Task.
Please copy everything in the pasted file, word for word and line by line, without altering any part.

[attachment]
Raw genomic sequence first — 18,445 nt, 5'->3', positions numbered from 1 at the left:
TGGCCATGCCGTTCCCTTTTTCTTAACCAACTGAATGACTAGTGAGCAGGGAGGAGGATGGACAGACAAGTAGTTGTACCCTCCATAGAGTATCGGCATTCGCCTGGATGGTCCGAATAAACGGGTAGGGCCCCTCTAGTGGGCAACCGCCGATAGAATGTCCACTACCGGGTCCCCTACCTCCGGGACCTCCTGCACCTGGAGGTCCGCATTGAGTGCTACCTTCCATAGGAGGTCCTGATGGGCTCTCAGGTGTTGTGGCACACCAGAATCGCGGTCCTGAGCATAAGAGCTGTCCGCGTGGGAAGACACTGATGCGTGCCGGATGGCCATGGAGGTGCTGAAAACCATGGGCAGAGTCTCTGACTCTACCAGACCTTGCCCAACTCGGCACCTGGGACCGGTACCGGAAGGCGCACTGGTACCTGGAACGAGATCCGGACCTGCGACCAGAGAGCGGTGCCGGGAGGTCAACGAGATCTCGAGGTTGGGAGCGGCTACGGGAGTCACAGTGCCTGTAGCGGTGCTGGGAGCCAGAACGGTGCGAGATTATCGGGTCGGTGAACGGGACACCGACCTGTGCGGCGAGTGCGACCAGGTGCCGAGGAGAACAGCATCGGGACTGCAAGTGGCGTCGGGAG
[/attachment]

Raw genomic sequence first — 18,445 nt, 5'->3', positions numbered from 1 at the left:
TGGCCATGCCGTTCCCTTTTTCTTAACCAACTGAATGACTAGTGAGCAGGGAGGAGGATGGACAGACAAGTAGTTGTACCCTCCATAGAGTATCGGCATTCGCCTGGATGGTCCGAATAAACGGGTAGGGCCCCTCTAGTGGGCAACCGCCGATAGAATGTCCACTACCGGGTCCCCTACCTCCGGGACCTCCTGCACCTGGAGGTCCGCATTGAGTGCTACCTTCCATAGGAGGTCCTGATGGGCTCTCAGGTGTTGTGGCACACCAGAATCGCGGTCCTGAGCATAAGAGCTGTCCGCGTGGGAAGACACTGATGCGTGCCGGATGGCCATGGAGGTGCTGAAAACCATGGGCAGAGTCTCTGACTCTACCAGACCTTGCCCAACTCGGCACCTGGGACCGGTACCGGAAGGCGCACTGGTACCTGGAACGAGATCCGGACCTGCGACCAGAGAGCGGTGCCGGGAGGTCAACGAGATCTCGAGGTTGGGAGCGGCTACGGGAGTCACAGTGCCTGTAGCGGTGCTGGGAGCCAGAACGGTGCGAGATTATCGGGTCGGTGAACGGGACACCGACCTGTGCGGCGAGTGCGACCAGGTGCCGAGGAGAACAGCATCGGGACTGCAAGTGGCGTCGGGAG